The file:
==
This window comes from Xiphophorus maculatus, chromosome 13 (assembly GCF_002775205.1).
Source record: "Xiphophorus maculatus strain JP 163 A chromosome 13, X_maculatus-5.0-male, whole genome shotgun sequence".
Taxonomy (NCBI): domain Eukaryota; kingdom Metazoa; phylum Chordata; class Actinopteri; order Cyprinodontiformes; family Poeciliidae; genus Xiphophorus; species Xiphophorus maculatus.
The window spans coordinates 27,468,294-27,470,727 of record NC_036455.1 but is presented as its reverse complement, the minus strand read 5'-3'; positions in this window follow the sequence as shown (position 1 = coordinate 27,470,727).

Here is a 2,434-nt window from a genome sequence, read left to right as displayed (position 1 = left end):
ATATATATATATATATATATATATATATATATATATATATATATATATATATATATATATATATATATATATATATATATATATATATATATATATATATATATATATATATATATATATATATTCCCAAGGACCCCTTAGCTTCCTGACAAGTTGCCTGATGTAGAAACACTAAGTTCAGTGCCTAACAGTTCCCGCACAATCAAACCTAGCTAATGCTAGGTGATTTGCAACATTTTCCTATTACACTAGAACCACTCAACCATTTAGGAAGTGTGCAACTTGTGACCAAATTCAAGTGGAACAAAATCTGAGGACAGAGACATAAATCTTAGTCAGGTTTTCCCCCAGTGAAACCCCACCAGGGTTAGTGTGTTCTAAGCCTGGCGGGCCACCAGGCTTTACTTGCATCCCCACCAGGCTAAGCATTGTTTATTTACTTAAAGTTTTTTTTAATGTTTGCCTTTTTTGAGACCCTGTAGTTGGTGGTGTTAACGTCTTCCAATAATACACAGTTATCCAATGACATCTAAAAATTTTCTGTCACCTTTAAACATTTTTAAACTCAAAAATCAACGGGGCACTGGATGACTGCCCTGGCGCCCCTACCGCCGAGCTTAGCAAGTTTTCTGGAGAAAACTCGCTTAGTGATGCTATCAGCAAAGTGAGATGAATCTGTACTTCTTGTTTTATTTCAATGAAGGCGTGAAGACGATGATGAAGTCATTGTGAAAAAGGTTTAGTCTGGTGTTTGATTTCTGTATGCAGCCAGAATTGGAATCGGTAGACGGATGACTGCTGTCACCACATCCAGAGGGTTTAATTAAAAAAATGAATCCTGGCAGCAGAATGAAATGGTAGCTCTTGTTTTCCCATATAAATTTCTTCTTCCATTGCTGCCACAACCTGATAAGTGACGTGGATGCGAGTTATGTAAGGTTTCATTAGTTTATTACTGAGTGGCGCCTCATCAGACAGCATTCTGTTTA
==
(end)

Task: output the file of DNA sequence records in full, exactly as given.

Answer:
This window comes from Xiphophorus maculatus, chromosome 13 (assembly GCF_002775205.1).
Source record: "Xiphophorus maculatus strain JP 163 A chromosome 13, X_maculatus-5.0-male, whole genome shotgun sequence".
Taxonomy (NCBI): domain Eukaryota; kingdom Metazoa; phylum Chordata; class Actinopteri; order Cyprinodontiformes; family Poeciliidae; genus Xiphophorus; species Xiphophorus maculatus.
The window spans coordinates 27,468,294-27,470,727 of record NC_036455.1 but is presented as its reverse complement, the minus strand read 5'-3'; positions in this window follow the sequence as shown (position 1 = coordinate 27,470,727).

Here is a 2,434-nt window from a genome sequence, read left to right as displayed (position 1 = left end):
ATATATATATATATATATATATATATATATATATATATATATATATATATATATATATATATATATATATATATATATATATATATATATATATATATATATATATATATATATATATATATATTCCCAAGGACCCCTTAGCTTCCTGACAAGTTGCCTGATGTAGAAACACTAAGTTCAGTGCCTAACAGTTCCCGCACAATCAAACCTAGCTAATGCTAGGTGATTTGCAACATTTTCCTATTACACTAGAACCACTCAACCATTTAGGAAGTGTGCAACTTGTGACCAAATTCAAGTGGAACAAAATCTGAGGACAGAGACATAAATCTTAGTCAGGTTTTCCCCCAGTGAAACCCCACCAGGGTTAGTGTGTTCTAAGCCTGGCGGGCCACCAGGCTTTACTTGCATCCCCACCAGGCTAAGCATTGTTTATTTACTTAAAGTTTTTTTTAATGTTTGCCTTTTTTGAGACCCTGTAGTTGGTGGTGTTAACGTCTTCCAATAATACACAGTTATCCAATGACATCTAAAAATTTTCTGTCACCTTTAAACATTTTTAAACTCAAAAATCAACGGGGCACTGGATGACTGCCCTGGCGCCCCTACCGCCGAGCTTAGCAAGTTTTCTGGAGAAAACTCGCTTAGTGATGCTATCAGCAAAGTGAGATGAATCTGTACTTCTTGTTTTATTTCAATGAAGGCGTGAAGACGATGATGAAGTCATTGTGAAAAAGGTTTAGTCTGGTGTTTGATTTCTGTATGCAGCCAGAATTGGAATCGGTAGACGGATGACTGCTGTCACCACATCCAGAGGGTTTAATTAAAAAAATGAATCCTGGCAGCAGAATGAAATGGTAGCTCTTGTTTTCCCATATAAATTTCTTCTTCCATTGCTGCCACAACCTGATAAGTGACGTGGATGCGAGTTATGTAAGGTTTCATTAGTTTATTACTGAGTGGCGCCTCATCAGACAGCATTCTGTTTA